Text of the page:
The educational benefits of outdoor play

The educational benefits of outdoor play

Contrary to the belief that Australians are a nature-loving outdoor nation, research suggests we’re spending less and less time outdoors – and schoolchildren are no exception.

In an article published in The Conversation, Professor Tonia Gray from the Centre for Educational Research at Western Sydney University (WSU) said this worrying trend is also becoming increasingly apparent in our educational settings.

“In the last few decades, society has become estranged from the natural world, primarily due to urban densification and our love affair with technological devices, usually located in indoor built environments,” Professor Gray said.

“Contact with nature can enhance creativity, bolster mood, lower stress, improve mental acuity, well-being and productivity, cultivate social connectedness, and promote physical activity. It also has myriad educational benefits for teaching and learning.”

Professor Gray said that outdoor play is not only central to children’s enjoyment of childhood, it teaches critical life skills and enhances growth and development.

“Contemporary research shows outdoor play-based learning can also help improve educational outcomes. A recent study found being outside stimulated learning and improved concentration and test scores,” she said.

Nature contact also plays a crucial role in brain development, Professor Gray notes. One recent study found that cognitive development was promoted in association with outdoor green space, particularly with greenness at schools.

“Autonomy and freedom in the outdoors is both liberating and empowering for kids. Burning off excess energy outdoors makes children calmer and fosters pro-social behaviours,” she said.

“Teaching and learning in natural environments encourages self-mastery through risk taking, physical fitness, resilience, self-regulation, and student-centred discovery. Imagination is also enhanced by free, unstructured play.”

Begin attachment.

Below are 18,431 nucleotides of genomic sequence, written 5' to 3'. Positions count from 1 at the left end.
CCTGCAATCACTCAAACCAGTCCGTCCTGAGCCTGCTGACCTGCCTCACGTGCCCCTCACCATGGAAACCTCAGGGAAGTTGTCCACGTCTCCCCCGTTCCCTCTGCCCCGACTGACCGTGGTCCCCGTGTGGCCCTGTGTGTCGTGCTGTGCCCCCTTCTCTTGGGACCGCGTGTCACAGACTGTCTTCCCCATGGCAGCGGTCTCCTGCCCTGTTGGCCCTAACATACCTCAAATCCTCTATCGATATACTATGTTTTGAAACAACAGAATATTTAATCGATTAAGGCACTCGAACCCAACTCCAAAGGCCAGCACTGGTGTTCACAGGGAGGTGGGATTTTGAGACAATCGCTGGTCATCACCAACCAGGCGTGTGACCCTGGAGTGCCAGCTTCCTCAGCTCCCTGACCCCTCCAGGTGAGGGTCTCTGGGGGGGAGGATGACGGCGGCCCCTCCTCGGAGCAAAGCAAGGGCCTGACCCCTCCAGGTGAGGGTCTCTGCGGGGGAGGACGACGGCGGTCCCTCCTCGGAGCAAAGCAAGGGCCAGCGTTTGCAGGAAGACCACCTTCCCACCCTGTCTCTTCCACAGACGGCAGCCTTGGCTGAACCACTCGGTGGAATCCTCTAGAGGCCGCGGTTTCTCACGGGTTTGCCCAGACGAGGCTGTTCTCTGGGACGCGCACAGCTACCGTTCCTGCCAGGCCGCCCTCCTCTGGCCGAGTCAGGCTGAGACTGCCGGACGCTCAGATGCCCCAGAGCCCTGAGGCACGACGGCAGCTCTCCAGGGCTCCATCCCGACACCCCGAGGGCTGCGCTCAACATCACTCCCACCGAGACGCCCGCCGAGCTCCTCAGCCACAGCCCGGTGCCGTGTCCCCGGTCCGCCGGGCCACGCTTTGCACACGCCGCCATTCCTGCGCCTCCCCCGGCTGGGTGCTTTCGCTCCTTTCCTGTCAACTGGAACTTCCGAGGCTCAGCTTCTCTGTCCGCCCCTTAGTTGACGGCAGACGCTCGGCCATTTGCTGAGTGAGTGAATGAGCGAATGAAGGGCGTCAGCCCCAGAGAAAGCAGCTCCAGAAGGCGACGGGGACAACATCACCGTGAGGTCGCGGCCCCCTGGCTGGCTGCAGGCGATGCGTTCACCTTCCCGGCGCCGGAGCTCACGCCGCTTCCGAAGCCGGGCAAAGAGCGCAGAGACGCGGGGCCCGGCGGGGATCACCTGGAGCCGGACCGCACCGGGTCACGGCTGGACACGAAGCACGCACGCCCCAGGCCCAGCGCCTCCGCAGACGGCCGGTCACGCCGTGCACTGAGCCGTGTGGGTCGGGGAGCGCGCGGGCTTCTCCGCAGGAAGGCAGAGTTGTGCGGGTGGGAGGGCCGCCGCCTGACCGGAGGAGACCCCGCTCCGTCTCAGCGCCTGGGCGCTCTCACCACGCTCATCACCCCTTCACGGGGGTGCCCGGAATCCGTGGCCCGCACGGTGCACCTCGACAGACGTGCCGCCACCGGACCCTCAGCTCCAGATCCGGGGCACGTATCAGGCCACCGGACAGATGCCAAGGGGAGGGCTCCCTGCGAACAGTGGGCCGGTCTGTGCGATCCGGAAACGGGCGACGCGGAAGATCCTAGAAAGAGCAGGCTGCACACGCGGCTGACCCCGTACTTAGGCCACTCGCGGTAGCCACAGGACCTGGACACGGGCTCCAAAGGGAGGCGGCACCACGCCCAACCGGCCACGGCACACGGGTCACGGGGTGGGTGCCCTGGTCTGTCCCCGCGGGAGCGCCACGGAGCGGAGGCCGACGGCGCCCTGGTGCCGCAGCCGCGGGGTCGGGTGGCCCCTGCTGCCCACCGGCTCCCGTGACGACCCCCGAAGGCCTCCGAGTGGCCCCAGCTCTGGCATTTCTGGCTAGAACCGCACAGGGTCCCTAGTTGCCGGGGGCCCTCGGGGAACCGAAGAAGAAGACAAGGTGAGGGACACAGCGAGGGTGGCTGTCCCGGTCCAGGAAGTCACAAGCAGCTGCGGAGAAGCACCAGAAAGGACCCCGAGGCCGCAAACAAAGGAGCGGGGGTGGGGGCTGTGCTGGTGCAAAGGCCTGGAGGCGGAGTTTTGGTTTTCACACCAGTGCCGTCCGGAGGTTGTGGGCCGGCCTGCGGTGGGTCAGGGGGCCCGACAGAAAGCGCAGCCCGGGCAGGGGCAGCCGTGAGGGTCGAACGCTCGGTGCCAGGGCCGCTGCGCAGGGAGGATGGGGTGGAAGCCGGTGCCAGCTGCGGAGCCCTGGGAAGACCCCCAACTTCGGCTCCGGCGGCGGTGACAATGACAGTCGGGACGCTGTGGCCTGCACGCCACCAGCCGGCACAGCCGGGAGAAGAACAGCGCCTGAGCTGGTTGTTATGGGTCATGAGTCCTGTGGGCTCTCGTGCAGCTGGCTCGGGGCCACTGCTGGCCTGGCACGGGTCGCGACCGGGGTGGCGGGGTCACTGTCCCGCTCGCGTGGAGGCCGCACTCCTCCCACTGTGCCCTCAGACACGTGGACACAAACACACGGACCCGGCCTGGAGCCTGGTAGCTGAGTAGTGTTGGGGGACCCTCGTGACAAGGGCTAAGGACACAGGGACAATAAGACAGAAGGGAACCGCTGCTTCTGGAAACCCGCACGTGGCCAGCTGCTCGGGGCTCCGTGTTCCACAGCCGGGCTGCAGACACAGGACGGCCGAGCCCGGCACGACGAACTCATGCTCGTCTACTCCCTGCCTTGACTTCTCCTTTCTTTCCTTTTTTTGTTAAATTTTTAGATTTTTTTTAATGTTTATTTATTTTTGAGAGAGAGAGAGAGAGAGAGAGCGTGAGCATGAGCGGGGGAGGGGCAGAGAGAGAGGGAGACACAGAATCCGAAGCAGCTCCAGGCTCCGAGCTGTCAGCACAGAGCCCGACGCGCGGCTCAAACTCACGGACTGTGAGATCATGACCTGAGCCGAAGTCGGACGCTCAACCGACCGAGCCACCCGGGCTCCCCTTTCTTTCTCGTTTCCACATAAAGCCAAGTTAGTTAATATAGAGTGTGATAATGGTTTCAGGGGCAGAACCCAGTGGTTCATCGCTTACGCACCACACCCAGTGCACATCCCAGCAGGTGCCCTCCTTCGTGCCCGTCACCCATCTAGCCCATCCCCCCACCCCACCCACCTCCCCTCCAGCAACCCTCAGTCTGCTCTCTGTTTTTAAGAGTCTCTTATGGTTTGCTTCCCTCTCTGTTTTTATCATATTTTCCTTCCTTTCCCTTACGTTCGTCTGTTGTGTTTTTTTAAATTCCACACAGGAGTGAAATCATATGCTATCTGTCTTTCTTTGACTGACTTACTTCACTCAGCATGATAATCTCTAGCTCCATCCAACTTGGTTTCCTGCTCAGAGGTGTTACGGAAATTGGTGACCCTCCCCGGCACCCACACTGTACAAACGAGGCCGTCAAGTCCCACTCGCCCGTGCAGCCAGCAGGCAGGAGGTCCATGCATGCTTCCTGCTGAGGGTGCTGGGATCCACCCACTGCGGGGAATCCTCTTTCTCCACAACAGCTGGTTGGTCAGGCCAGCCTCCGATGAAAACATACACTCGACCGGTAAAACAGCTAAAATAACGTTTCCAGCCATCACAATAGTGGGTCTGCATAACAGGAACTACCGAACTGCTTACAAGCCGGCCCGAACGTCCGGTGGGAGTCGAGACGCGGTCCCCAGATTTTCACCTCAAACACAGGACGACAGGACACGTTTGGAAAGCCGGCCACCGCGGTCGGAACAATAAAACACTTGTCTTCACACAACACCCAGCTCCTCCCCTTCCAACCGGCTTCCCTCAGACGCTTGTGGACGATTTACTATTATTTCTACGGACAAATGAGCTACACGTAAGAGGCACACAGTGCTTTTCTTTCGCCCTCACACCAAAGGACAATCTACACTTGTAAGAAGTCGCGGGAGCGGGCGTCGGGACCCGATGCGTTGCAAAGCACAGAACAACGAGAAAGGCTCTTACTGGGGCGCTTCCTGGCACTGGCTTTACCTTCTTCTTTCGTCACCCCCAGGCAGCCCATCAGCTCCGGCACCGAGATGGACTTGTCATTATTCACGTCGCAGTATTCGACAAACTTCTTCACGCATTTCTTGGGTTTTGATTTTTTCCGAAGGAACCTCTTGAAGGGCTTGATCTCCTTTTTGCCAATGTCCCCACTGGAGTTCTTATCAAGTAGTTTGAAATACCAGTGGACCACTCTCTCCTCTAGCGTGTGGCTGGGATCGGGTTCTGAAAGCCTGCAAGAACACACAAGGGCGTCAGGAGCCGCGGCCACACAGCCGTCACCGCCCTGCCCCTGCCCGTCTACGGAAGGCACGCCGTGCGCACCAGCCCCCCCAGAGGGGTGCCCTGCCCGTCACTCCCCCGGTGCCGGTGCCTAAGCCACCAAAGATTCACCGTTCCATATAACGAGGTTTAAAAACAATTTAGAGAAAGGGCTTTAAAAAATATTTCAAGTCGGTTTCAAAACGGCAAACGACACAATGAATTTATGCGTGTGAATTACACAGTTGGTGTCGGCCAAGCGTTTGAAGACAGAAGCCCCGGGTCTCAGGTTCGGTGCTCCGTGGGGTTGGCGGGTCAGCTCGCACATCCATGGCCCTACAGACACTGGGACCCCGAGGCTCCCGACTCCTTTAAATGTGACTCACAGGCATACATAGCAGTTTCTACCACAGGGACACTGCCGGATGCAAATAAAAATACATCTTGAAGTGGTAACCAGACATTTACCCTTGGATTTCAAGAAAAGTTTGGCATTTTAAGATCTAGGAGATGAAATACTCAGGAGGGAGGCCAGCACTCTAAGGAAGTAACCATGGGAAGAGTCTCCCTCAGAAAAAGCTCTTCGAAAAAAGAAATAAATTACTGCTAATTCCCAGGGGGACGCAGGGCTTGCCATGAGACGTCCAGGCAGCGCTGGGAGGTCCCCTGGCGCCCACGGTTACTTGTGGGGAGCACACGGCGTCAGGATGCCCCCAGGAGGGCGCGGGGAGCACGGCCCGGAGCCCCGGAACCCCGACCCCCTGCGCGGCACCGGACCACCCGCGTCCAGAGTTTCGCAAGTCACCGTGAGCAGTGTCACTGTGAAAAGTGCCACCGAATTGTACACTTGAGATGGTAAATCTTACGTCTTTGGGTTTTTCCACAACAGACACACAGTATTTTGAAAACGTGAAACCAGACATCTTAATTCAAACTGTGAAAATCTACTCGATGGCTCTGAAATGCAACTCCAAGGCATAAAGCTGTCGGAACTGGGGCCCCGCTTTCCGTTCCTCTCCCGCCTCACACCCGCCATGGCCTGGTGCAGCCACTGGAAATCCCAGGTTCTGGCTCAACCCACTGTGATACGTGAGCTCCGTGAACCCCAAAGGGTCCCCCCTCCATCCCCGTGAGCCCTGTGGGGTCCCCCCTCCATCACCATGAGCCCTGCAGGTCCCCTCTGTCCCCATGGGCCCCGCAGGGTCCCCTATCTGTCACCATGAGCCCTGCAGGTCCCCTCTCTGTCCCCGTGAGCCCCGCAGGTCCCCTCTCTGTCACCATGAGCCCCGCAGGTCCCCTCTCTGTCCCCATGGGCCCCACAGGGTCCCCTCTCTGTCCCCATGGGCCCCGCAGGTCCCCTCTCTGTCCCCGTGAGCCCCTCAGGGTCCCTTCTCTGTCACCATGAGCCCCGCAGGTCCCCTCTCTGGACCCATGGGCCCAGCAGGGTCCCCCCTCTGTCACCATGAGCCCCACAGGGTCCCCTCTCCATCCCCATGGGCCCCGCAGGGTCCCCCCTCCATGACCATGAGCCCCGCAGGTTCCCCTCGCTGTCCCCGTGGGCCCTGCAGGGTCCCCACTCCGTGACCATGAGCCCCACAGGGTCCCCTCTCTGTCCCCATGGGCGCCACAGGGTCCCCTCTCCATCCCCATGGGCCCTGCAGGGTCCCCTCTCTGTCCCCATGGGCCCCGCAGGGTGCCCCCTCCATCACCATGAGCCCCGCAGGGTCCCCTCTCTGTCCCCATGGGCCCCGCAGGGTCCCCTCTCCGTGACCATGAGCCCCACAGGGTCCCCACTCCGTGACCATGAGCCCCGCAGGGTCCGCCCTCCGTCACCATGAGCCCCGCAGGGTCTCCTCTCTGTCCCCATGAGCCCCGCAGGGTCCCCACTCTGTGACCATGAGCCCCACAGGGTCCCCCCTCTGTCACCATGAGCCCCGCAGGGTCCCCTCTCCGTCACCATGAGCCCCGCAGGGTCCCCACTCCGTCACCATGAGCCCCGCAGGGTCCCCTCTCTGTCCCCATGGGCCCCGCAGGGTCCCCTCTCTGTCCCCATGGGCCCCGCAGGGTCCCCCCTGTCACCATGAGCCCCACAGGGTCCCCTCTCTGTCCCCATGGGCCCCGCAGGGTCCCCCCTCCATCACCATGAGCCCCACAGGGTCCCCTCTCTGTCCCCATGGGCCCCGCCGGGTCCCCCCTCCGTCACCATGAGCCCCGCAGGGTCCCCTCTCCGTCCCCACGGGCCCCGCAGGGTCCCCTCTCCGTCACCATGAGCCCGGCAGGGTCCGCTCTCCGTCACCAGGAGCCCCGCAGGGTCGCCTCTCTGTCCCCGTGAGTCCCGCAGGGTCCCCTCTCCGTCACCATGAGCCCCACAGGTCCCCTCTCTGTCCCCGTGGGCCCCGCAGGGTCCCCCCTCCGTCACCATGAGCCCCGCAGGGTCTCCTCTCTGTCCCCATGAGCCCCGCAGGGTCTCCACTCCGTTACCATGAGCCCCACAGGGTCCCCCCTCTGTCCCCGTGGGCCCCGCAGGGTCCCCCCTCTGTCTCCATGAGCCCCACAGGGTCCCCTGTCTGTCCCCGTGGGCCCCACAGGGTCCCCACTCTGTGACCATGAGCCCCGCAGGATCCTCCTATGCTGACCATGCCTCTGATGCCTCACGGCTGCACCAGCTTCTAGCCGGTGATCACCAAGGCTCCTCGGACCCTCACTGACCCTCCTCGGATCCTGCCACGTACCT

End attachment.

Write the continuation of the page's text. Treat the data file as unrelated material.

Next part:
Professor Gray said countries such as Denmark, Sweden, Finland and Norway spend up to half the school day outdoors (rain, hail or shine) exploring the real-world application of their classroom learning.

What schools and parents can do

Professor Gray said children learn better when they can experience learning, rather than hearing it read from a textbook.

She pointed to a study in Chicago which used brain scans to show students who took a hands-on approach to learning had experienced an activation in their sensory and motor-related parts of the brain. Later, their recall of concepts and information was shown to have greater clarity and accuracy.

“Practical lessons outside will stick better in young brains than learning theory from a book. This may be why in 2017, ACARA included outdoor learning in the national curriculum,” Professor Gray said.

“Options for teachers include taking the class outside to write poetry about nature, measuring the height of trees for maths classes, or de-stressing using mindfulness and breathing techniques while sitting quietly in the shade of a tree.”

Professor Gray said conversations with parents and teachers show they’re increasingly concerned about technology’s broader impact on their children, “in both dramatic and subtle ways”.

“In many ways our hunger for technology has overridden our desire for direct human interaction. Screens compete directly with authentic channels of communication such as face-to-face interaction,” she said.

To combat this, Professor Gray said parents can assign one hour on and one hour off screens.

“Parents are role models and so we also need to monitor our own time on screens and spend quality time with children detached from our digital devices,” she said.

“The sad reality is technology can become a pseudo-parenting device, a form of pacifier to keep the kids busy. Instead, we can encourage our kids to engage in simple, unstructured play experiences.”

Professor Gray said these could include creating an outdoor scavenger hunt where they collect items from nature, building forts or dens incorporating inexpensive materials such as branches and old sheets or blankets, climbing trees, or laying on the grass and looking upwards into the sky to watch the cloud formations.

“Other methods include making mud pies or sandcastles at the beach or in a sandbox; encouraging the collection of feathers, petals, leaves, stones, driftwood, twigs or sticks to make creative artworks on large sheets of paper; planting a garden with vegetable seedlings or flowers with your child (let them decide what will be planted); putting on a jacket and gumboots when it rains and jump in puddles together; or making an outdoor swing or billycart,” she said.

“Nature offers a never-ending playground of possibilities with all the resources and facilities needed.”

If stuck, Professor Gray suggested searching on the web for wild play or nature play groups nearby as they are growing in popularity and number.

“But most importantly, reinforce the message that getting wet, having dirt stains on their clothes and getting their hair messy is good and adds to the fun,” she said.